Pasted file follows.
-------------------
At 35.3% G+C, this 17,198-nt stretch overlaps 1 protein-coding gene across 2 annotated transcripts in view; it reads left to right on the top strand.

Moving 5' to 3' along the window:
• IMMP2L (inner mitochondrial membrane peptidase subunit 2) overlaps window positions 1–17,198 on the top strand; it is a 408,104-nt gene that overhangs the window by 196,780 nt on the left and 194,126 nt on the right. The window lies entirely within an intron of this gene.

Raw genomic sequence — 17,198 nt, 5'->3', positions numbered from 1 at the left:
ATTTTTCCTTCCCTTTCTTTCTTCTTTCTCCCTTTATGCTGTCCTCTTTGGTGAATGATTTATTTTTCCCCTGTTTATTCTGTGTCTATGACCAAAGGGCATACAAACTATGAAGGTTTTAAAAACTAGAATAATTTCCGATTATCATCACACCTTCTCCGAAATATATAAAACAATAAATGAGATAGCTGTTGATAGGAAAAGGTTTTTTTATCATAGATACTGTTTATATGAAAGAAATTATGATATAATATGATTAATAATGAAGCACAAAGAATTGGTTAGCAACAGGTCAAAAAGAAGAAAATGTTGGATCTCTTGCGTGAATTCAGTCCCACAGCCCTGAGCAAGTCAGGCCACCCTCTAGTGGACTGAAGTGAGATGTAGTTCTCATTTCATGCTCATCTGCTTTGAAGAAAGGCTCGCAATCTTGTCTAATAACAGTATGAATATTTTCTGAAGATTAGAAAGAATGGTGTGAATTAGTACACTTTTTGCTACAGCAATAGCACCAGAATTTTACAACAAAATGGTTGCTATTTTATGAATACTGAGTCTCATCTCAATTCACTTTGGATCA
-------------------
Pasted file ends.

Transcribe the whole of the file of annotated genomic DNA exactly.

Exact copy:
At 35.3% G+C, this 17,198-nt stretch overlaps 1 protein-coding gene across 2 annotated transcripts in view; it reads left to right on the top strand.

Moving 5' to 3' along the window:
• IMMP2L (inner mitochondrial membrane peptidase subunit 2) overlaps window positions 1–17,198 on the top strand; it is a 408,104-nt gene that overhangs the window by 196,780 nt on the left and 194,126 nt on the right. The window lies entirely within an intron of this gene.

Raw genomic sequence — 17,198 nt, 5'->3', positions numbered from 1 at the left:
ATTTTTCCTTCCCTTTCTTTCTTCTTTCTCCCTTTATGCTGTCCTCTTTGGTGAATGATTTATTTTTCCCCTGTTTATTCTGTGTCTATGACCAAAGGGCATACAAACTATGAAGGTTTTAAAAACTAGAATAATTTCCGATTATCATCACACCTTCTCCGAAATATATAAAACAATAAATGAGATAGCTGTTGATAGGAAAAGGTTTTTTTATCATAGATACTGTTTATATGAAAGAAATTATGATATAATATGATTAATAATGAAGCACAAAGAATTGGTTAGCAACAGGTCAAAAAGAAGAAAATGTTGGATCTCTTGCGTGAATTCAGTCCCACAGCCCTGAGCAAGTCAGGCCACCCTCTAGTGGACTGAAGTGAGATGTAGTTCTCATTTCATGCTCATCTGCTTTGAAGAAAGGCTCGCAATCTTGTCTAATAACAGTATGAATATTTTCTGAAGATTAGAAAGAATGGTGTGAATTAGTACACTTTTTGCTACAGCAATAGCACCAGAATTTTACAACAAAATGGTTGCTATTTTATGAATACTGAGTCTCATCTCAATTCACTTTGGATCA